Traditional Cranfield test collections represent an abstraction of a retrieval task that Sparck Jones calls the core competency of retrieval: a task that is necessary, but not sufficient, for user retrieval tasks. The abstraction facilitates research by controlling for (some) sources of variability, thus increasing the power of experiments that compare system effectiveness while reducing their cost. However, even within the highly-abstracted case of the Cranfield paradigm, meta-analysis demonstrates that the user/topic effect is greater than the system effect, so experiments must include relatively large number of topics to distinguish systems' effectiveness. The evidence further suggests that changing the abstraction slightly to include just a bit more characterization of the user will result in a dramatic loss of power or increase in cost of retrieval experiments. Defining a new, feasible abstraction for supporting adaptive IR research will require winnowing the list of all possible factors that can affect retrieval behavior to a minimum number of essential factors.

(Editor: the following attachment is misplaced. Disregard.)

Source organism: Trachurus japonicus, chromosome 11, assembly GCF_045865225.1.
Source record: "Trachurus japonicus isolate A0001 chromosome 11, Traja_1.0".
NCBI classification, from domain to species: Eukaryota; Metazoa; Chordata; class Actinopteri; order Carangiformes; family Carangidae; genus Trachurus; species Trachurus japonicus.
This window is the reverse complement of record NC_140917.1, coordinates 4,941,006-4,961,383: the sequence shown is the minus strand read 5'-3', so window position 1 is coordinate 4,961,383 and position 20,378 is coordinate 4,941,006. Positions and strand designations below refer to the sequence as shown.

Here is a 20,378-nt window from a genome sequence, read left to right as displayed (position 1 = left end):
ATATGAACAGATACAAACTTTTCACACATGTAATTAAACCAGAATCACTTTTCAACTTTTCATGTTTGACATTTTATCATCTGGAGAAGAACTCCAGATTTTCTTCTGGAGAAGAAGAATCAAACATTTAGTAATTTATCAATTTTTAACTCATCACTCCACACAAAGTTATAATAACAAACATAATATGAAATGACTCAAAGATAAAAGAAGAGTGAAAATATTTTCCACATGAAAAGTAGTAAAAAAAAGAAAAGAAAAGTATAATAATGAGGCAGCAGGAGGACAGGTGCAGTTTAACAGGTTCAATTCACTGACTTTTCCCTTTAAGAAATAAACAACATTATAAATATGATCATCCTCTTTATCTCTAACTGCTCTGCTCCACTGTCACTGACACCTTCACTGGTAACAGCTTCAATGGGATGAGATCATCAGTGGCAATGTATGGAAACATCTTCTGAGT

Information Processing and Management
information knowledge management, information retrieval evaluation, search